Welcome to the summer 2020 edition of the Bulletin, whose deadline fell on the feast of St Bona – patron saint of travel agents and tour guides.
In the 12th century Bona led no fewer than nine tour groups to Spain from her home in Pisa.
She’d have had a job doing that this year. Salamanca-based Eneida Pérez shares with us the existential angst of being a 21st century guía sin grupo with whom to share the wonders of Spain.
The precariedad she describes is backed up by William Chislett’s analysis of Spain’s post-pandemic reconstruction, while Alfredo Benito assesses cómo respondió España to the health and political challenges of the virus.
University student Valentine Agostinho-Juenet was on her third year abroad in Chile when the pandemic hit: she decided to stay, and tells us why. We also reflect on the pandemic’s impact on UK students and teachers, especially in the Pre-U community.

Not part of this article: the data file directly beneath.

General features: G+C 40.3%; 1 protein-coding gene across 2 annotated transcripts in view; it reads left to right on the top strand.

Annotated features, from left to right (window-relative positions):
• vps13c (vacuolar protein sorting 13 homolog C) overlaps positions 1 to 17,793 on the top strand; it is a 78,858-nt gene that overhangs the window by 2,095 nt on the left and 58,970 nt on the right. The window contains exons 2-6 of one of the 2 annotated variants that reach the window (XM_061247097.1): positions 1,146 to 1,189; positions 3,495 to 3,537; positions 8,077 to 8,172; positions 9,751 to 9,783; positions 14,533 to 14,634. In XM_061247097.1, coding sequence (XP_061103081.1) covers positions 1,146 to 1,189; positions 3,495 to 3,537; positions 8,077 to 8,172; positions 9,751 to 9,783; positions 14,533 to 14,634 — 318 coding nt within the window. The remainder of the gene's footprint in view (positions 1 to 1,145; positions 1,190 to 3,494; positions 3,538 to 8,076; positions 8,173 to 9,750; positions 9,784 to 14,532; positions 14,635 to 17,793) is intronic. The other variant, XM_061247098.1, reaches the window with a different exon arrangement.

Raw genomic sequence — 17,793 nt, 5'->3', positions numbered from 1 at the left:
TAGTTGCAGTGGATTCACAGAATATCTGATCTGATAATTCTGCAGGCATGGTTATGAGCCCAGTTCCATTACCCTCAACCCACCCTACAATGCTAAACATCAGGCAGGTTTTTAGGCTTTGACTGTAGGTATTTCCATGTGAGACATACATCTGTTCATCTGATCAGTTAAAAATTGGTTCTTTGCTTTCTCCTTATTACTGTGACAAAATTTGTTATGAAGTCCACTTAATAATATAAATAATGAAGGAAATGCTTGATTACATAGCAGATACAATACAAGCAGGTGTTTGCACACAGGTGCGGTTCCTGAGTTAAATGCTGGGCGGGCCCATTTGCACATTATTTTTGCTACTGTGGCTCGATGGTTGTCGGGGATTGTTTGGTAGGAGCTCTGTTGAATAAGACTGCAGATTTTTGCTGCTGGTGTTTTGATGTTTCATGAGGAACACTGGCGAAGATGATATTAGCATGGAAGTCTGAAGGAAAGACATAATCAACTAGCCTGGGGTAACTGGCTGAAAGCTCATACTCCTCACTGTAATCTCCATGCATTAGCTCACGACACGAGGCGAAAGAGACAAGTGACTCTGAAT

We commemorate three great writers: Luís Sepúlveda – revolutionary, Greenpeace activist and author of the delightful Un viejo que leía novelas de amor; Miguel de Unamuno – why did it take 60 years for Arturo Barea’s definitive study of him to be published in Spain?; and Borges – in the second of two essays on the maestro, Etta Selim looks at his subversion of the detective theme. In addition, Harry McKenzie seeks a moral framework in García Márquez’s Crónica de un muerte anunciada.
We offer some lockdown-lifting cheer. In Memes and Mafalda Nathanial Gardner looks at the way the Spanish-speaking world keeps smiling through the gloom. Then test your knowledge of Spanish culture by seeing how many references to plague, disease and pandemic from film and literature you recognise in our Pandemic Quiz.
Enjoy the read. If you feel inspired, contributions to the next edition are welcome by 30 September.
The BAS editorial team